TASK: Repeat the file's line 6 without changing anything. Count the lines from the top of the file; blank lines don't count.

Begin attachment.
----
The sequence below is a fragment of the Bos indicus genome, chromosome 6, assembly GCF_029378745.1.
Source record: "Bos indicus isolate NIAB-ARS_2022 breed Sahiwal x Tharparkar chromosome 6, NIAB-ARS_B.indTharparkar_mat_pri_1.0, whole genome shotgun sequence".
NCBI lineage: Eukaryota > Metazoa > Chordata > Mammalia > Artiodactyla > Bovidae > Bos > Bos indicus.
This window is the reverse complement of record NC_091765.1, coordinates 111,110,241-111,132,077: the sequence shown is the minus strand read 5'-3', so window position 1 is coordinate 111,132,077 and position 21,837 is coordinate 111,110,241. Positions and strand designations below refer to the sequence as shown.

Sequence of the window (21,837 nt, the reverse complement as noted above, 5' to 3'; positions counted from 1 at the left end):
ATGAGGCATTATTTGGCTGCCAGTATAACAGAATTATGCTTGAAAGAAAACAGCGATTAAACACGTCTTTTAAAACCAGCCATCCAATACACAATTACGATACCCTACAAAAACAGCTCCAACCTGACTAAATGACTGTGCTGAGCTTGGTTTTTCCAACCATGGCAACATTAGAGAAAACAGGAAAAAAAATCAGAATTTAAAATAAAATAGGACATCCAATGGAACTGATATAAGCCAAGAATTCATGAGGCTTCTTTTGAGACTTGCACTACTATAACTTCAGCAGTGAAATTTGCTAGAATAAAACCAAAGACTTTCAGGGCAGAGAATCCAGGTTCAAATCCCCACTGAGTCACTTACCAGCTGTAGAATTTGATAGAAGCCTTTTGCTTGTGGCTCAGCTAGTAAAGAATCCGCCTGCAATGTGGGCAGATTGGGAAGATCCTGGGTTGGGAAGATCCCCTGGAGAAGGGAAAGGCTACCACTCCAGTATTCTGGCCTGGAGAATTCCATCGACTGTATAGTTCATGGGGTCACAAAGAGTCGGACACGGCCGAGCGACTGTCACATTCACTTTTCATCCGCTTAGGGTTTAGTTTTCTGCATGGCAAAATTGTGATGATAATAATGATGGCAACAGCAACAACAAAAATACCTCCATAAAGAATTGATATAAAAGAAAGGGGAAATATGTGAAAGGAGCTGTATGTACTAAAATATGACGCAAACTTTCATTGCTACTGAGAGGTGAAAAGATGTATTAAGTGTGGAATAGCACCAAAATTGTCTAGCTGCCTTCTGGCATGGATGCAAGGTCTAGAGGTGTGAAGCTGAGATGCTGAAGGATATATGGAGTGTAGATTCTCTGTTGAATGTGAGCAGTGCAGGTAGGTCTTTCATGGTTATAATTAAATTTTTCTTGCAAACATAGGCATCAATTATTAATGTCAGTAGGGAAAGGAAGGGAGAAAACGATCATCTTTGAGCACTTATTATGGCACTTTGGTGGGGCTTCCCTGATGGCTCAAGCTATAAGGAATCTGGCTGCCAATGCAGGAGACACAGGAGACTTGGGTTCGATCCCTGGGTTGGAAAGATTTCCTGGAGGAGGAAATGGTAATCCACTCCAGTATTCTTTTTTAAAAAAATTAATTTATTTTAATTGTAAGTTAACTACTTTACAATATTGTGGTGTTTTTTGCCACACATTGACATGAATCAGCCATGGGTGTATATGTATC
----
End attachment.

ATGAGGCATTATTTGGCTGCCAGTATAACAGAATTATGCTTGAAAGAAAACAGCGATTAAACACGTCTTTTAAAACCAGCCATCCAATACACAATTACGATACCCTACAAAAACAGCTCCAACCTGACTAAATGACTGTGCTGAGCTTGGTTTTTCCAACCATGGCAACATTAGAGAAAACAGGAAAAAAAATCAGAATTTAAAATAAAATAGGACATCCAATGGAACTGATATAAGCCAAGAATTCATGAGGCTTCTTTTGAGACTTGCACTACTATAACTTCAGCAGTGAAATTTGCTAGAATAAAACCAAAGACTTTCAGGGCAGAGAATCCAGGTTCAAATCCCCACTGAGTCACTTACCAGCTGTAGAATTTGATAGAAGCCTTTTGCTTGTGGCTCAGCTAGTAAAGAATCCGCCTGCAATGTGGGCAGATTGGGAAGATCCTGGGTTGGGAAGATCCCCTGGAGAAGGGAAAGGCTACCACTCCAGTATTCTGGCCTGGAGAATTCCATCGACTGTATAGTTCATGGGGTCACAAAGAGTCGGACACGGCCGAGCGACTGTCACATTCACTTTTCATCCGCTTAGGGTTTAGTTTTCTGCATGGCAAAATTGTGATGATAATAATGATGGCAACAGCAACAACAAAAATACCTCCATAAAGAATTGATATAAAAGAAAGGGGAAATATGTGAAAGGAGCTGTATGTACTAAAATATGACGCAAACTTTCATTGCTACTGAGAGGTGAAAAGATGTATTAAGTGTGGAATAGCACCAAAATTGTCTAGCTGCCTTCTGGCATGGATGCAAGGTCTAGAGGTGTGAAGCTGAGATGCTGAAGGATATATGGAGTGTAGATTCTCTGTTGAATGTGAGCAGTGCAGGTAGGTCTTTCATGGTTATAATTAAATTTTTCTTGCAAACATAGGCATCAATTATTAATGTCAGTAGGGAAAGGAAGGGAGAAAACGATCATCTTTGAGCACTTATTATGGCACTTTGGTGGGGCTTCCCTGATGGCTCAAGCTATAAGGAATCTGGCTGCCAATGCAGGAGACACAGGAGACTTGGGTTCGATCCCTGGGTTGGAAAGATTTCCTGGAGGAGGAAATGGTAATCCACTCCAGTATTCTTTTTTAAAAAAATTAATTTATTTTAATTGTAAGTTAACTACTTTACAATATTGTGGTGTTTTTTGCCACACATTGACATGAATCAGCCATGGGTGTATATGTATC